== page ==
Overton Photographic Club

For the sake of your eyes…

… every photographer needs to read this!

by Amanda Hepburn

Imagine the sensor in your digital camera has a permanent smudge right at its centre… Every image you take would have no, or very little detail in that central area.

Now imagine a permanent smudge in the centre of your vision… 

As photographers, it is something that doesn’t bear thinking about, but this is the effect macular disease has on an ever-increasing number of people in the UK. With around 300 people being diagnosed every day it’s the biggest cause of sight loss today, and can affect any one at any age.

That’s why, this summer, I’m on a mission to spread the word among the UKs photographic community with our club at the heart.

The Nation’s eyes are crying out for some TLC
– and that includes yours!

Our chair, Stan Gibson, is the first to agree that your eyesight is precious.

“While I don’t have macular disease, I do have a problem with my eyes that means I only have 60% of my vision. Happily, I do have my central vision and can still enjoy my photography, but I do know people who have macular disease, brought on at different times of life.”

Currently there is no cure for macular disease, a term which encompasses a cluster of different degenerative conditions. However the Macular Society – a local charity, based a stone’s throw away in Andover – has been championing the advancement of support services and treatments since 1987 and is hopeful that one day there will be a cure.

Having just completed a freelance contract at the Macular Society, I now understand the life-changing effects of this isolating disease. And I am keen to spread awareness among fellow photographers because we rely so heavily on our eyes.

The key message I took away from my stint at the Society was that the sooner you realise something is wrong, the longer you can preserve your sight. So, don’t delay in giving your eyes the very best chance by going through the following steps…

Ways to take care of your eyes today

  • Use the Macular Society’s Risk Checker, which only take a minute to assess your risk of macular disease and gives you some great advice.
  • Get clued up on nutrition and lifestyle tips for the eyes with scientific backing.
  • Always remember to protect your eyes from the sun.
  • Stop smoking and get some good quality sleep.
  • Have regular optician checks and mention any niggles with your sight, however small.
  • Ask your optician for an ‘OCT scan’, a test that reveals all the layers of the eye and finds problems before you become aware of them. These may cost c. £10, but are said to detect issues up to four years before standard testing.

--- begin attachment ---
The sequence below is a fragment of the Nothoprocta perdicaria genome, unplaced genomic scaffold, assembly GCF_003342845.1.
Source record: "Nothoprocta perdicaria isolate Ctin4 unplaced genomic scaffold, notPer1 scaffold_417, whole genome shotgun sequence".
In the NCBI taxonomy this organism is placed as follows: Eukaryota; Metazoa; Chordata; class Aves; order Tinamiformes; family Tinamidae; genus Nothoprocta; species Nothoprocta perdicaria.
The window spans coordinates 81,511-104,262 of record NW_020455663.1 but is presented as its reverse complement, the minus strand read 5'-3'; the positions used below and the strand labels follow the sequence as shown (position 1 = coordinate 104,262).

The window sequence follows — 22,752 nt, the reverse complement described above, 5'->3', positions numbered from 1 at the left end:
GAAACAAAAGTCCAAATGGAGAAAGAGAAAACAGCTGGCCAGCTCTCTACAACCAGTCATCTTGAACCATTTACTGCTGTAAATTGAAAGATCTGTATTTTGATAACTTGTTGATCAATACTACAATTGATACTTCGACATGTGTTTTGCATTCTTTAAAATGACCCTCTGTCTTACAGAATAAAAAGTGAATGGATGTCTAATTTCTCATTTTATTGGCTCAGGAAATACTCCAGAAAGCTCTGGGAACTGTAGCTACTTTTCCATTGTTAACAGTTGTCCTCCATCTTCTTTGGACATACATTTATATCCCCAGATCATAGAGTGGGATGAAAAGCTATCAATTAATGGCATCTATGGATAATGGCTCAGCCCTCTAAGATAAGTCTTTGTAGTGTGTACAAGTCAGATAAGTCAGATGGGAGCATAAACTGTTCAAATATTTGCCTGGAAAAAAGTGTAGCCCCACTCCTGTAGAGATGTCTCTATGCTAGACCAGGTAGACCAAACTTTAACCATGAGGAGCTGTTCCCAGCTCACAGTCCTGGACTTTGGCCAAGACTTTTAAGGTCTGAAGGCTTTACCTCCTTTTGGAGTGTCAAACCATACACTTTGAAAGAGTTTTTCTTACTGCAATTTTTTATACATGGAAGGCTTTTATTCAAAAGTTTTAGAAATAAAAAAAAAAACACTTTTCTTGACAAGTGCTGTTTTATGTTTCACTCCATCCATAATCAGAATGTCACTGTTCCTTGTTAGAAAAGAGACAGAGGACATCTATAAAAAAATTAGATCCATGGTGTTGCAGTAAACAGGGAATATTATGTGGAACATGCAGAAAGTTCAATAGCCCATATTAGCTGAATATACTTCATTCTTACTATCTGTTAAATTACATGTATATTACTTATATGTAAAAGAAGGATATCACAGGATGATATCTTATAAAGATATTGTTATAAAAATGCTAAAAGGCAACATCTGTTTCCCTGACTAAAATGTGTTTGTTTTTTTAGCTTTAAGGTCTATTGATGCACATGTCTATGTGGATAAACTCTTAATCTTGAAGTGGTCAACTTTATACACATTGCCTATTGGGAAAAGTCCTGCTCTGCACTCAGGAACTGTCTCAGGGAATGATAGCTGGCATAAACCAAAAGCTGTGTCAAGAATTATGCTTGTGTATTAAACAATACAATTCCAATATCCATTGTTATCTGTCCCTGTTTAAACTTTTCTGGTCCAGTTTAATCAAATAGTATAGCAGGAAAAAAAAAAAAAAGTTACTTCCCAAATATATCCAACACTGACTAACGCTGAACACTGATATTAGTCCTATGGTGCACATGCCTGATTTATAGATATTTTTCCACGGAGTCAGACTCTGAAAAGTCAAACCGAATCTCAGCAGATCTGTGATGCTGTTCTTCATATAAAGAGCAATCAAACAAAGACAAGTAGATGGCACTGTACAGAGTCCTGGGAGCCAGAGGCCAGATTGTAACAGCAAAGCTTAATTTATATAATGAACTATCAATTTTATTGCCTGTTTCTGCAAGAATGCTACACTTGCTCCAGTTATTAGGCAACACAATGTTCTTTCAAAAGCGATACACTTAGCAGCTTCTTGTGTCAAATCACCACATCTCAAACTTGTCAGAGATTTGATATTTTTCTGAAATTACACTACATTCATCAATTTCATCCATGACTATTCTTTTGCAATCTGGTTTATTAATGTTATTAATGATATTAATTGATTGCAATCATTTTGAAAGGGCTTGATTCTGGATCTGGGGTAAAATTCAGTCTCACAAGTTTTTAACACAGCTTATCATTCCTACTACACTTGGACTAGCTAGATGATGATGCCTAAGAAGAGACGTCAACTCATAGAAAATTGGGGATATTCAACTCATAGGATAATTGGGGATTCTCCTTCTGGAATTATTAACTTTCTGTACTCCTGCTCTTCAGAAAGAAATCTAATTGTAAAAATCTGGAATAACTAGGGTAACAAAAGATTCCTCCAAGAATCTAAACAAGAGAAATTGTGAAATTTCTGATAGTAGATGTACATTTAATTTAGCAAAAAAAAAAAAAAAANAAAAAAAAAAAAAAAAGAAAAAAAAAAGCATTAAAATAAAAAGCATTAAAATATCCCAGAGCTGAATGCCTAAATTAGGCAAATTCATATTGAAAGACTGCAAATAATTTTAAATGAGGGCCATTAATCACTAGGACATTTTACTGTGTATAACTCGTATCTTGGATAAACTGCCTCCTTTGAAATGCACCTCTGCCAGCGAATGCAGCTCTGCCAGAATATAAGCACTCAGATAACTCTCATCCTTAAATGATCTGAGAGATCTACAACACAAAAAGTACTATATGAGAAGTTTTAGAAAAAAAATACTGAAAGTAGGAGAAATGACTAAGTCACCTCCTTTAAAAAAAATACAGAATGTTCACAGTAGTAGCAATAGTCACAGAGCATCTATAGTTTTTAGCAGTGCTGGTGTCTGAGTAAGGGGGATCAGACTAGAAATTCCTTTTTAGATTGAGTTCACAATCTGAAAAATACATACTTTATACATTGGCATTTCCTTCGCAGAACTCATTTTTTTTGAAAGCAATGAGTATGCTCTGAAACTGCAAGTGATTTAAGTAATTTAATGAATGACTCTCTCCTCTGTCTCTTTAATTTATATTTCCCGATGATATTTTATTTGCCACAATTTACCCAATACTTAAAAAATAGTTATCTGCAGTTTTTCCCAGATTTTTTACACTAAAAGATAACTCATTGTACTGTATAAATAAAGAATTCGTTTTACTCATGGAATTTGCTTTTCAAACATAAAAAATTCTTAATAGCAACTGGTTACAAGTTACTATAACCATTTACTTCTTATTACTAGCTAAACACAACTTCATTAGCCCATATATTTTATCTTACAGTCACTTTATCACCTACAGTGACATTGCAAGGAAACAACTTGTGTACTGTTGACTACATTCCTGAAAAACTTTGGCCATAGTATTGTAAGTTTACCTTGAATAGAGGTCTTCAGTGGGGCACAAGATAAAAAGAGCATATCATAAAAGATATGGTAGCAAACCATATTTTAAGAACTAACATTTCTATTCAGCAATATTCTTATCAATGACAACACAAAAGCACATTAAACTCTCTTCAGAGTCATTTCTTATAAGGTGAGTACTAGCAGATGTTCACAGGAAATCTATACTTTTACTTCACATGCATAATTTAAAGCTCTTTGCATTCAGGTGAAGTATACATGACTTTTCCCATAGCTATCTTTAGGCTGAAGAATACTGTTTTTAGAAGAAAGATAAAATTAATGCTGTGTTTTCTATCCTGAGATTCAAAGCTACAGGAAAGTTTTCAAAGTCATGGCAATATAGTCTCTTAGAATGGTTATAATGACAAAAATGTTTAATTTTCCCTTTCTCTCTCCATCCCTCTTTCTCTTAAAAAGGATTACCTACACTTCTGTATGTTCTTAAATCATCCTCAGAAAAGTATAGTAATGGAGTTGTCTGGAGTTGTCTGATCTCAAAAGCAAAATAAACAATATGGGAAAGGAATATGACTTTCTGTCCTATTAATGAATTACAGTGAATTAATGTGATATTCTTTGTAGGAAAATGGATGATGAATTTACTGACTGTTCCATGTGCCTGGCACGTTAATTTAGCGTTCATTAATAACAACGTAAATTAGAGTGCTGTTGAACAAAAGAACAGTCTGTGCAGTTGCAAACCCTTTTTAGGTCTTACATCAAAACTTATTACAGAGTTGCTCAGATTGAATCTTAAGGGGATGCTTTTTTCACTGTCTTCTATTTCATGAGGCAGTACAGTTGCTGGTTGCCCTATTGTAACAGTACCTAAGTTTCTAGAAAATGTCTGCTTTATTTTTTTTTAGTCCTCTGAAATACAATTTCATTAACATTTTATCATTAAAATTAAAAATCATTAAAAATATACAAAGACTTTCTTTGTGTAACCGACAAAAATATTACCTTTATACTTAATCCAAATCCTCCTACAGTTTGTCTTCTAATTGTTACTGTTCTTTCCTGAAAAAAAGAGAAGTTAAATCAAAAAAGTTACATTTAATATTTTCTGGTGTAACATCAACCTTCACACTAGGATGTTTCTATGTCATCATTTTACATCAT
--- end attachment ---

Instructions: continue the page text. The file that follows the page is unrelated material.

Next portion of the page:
Our ‘Look after your eyes’ summer campaign

Over the summer break, between May 21st and September 8th, I am committed to sharing the message to ‘Look after your eyes’ among the UK’s photographic community in the name of OPC.

I want to share awareness of macular disease and the tips above on looking after your eyes. And I want people to learn about the Macular Society, which provides so much help to those who have macular disease and is funding as many scientific projects as possible to fund better treatments and a cure. 

As part of this campaign, I have committed to taking part in the Macular Society’s ‘Step Around the World (…from home)’ sponsored challenge

The challenge

I will be walking 136 miles (219km) along a virtual route, taking in some of the UK’s key photographic sites. 

Starting from the OPC club room I will first ‘visit’ the Fox Talbot museum at Lacock in Wiltshire via the Macular Society head office in Andover. Then I’ll walk on to the Royal Photographic Society in Bristol before heading back to the club room in time for the new season.

Using the Macular Society’s standard of 2,112 steps per mile, this means I need to complete 287,232 steps by 9th September. (Given the weather today, I could get a bit soggy.)

Any support, which you can give via my ‘Just Giving’ page, will be hugely appreciated, even if that is just sharing the challenge around, using the share buttons you can see on that page.

As the summer progress, I hope to share more of the ways I’ve be able to spread the campaign – with any luck (and a bit of help from my photographic friends).

Let’s tell the Nation’s photographers to ‘Look after your eyes’, so we can all enjoy photography for longer.


What is a sensor?

A light-sensitive, rectangular device sited in back of the camera body behind the lens. Just like old-school film, this device captures the light coming in through the lens and processes it into an image. 

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